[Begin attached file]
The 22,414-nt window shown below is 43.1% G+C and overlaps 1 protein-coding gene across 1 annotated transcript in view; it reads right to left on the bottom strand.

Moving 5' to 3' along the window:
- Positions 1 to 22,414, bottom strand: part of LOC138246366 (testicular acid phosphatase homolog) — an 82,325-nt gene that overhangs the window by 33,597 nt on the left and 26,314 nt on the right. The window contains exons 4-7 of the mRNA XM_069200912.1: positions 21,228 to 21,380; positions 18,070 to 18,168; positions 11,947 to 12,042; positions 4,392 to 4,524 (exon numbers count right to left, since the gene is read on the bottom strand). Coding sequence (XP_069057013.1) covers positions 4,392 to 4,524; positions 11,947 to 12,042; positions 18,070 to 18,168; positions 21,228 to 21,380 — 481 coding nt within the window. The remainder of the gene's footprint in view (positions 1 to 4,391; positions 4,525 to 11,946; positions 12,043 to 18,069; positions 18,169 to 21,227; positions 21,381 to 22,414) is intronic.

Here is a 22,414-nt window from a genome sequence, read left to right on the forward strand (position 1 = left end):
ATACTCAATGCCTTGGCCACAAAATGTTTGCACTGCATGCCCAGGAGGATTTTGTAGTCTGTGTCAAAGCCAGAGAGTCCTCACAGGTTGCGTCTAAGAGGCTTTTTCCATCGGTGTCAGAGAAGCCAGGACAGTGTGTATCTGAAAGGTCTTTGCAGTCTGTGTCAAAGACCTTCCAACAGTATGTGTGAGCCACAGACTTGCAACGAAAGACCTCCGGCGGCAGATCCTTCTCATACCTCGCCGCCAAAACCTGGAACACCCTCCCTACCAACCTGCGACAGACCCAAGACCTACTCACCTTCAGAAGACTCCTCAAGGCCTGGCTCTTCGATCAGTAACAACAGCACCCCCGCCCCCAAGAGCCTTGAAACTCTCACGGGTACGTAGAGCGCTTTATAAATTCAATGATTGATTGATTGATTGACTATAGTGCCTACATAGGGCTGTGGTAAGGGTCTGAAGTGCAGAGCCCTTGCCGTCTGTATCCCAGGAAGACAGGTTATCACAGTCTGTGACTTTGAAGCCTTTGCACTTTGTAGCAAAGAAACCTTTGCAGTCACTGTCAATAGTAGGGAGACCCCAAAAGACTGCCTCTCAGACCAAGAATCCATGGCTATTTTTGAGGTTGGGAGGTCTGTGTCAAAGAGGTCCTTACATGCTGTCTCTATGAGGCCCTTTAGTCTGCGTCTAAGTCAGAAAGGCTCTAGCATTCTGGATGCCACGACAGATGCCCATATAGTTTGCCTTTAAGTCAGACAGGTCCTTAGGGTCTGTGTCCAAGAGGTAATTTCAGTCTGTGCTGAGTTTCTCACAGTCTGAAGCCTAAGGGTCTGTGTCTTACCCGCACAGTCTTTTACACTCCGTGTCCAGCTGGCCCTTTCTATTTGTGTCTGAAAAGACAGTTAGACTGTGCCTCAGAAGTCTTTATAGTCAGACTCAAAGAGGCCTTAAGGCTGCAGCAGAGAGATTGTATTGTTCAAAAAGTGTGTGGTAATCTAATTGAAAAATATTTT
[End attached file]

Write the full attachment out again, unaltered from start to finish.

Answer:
The 22,414-nt window shown below is 43.1% G+C and overlaps 1 protein-coding gene across 1 annotated transcript in view; it reads right to left on the bottom strand.

Moving 5' to 3' along the window:
- Positions 1 to 22,414, bottom strand: part of LOC138246366 (testicular acid phosphatase homolog) — an 82,325-nt gene that overhangs the window by 33,597 nt on the left and 26,314 nt on the right. The window contains exons 4-7 of the mRNA XM_069200912.1: positions 21,228 to 21,380; positions 18,070 to 18,168; positions 11,947 to 12,042; positions 4,392 to 4,524 (exon numbers count right to left, since the gene is read on the bottom strand). Coding sequence (XP_069057013.1) covers positions 4,392 to 4,524; positions 11,947 to 12,042; positions 18,070 to 18,168; positions 21,228 to 21,380 — 481 coding nt within the window. The remainder of the gene's footprint in view (positions 1 to 4,391; positions 4,525 to 11,946; positions 12,043 to 18,069; positions 18,169 to 21,227; positions 21,381 to 22,414) is intronic.

Here is a 22,414-nt window from a genome sequence, read left to right on the forward strand (position 1 = left end):
ATACTCAATGCCTTGGCCACAAAATGTTTGCACTGCATGCCCAGGAGGATTTTGTAGTCTGTGTCAAAGCCAGAGAGTCCTCACAGGTTGCGTCTAAGAGGCTTTTTCCATCGGTGTCAGAGAAGCCAGGACAGTGTGTATCTGAAAGGTCTTTGCAGTCTGTGTCAAAGACCTTCCAACAGTATGTGTGAGCCACAGACTTGCAACGAAAGACCTCCGGCGGCAGATCCTTCTCATACCTCGCCGCCAAAACCTGGAACACCCTCCCTACCAACCTGCGACAGACCCAAGACCTACTCACCTTCAGAAGACTCCTCAAGGCCTGGCTCTTCGATCAGTAACAACAGCACCCCCGCCCCCAAGAGCCTTGAAACTCTCACGGGTACGTAGAGCGCTTTATAAATTCAATGATTGATTGATTGATTGACTATAGTGCCTACATAGGGCTGTGGTAAGGGTCTGAAGTGCAGAGCCCTTGCCGTCTGTATCCCAGGAAGACAGGTTATCACAGTCTGTGACTTTGAAGCCTTTGCACTTTGTAGCAAAGAAACCTTTGCAGTCACTGTCAATAGTAGGGAGACCCCAAAAGACTGCCTCTCAGACCAAGAATCCATGGCTATTTTTGAGGTTGGGAGGTCTGTGTCAAAGAGGTCCTTACATGCTGTCTCTATGAGGCCCTTTAGTCTGCGTCTAAGTCAGAAAGGCTCTAGCATTCTGGATGCCACGACAGATGCCCATATAGTTTGCCTTTAAGTCAGACAGGTCCTTAGGGTCTGTGTCCAAGAGGTAATTTCAGTCTGTGCTGAGTTTCTCACAGTCTGAAGCCTAAGGGTCTGTGTCTTACCCGCACAGTCTTTTACACTCCGTGTCCAGCTGGCCCTTTCTATTTGTGTCTGAAAAGACAGTTAGACTGTGCCTCAGAAGTCTTTATAGTCAGACTCAAAGAGGCCTTAAGGCTGCAGCAGAGAGATTGTATTGTTCAAAAAGTGTGTGGTAATCTAATTGAAAAATATTTT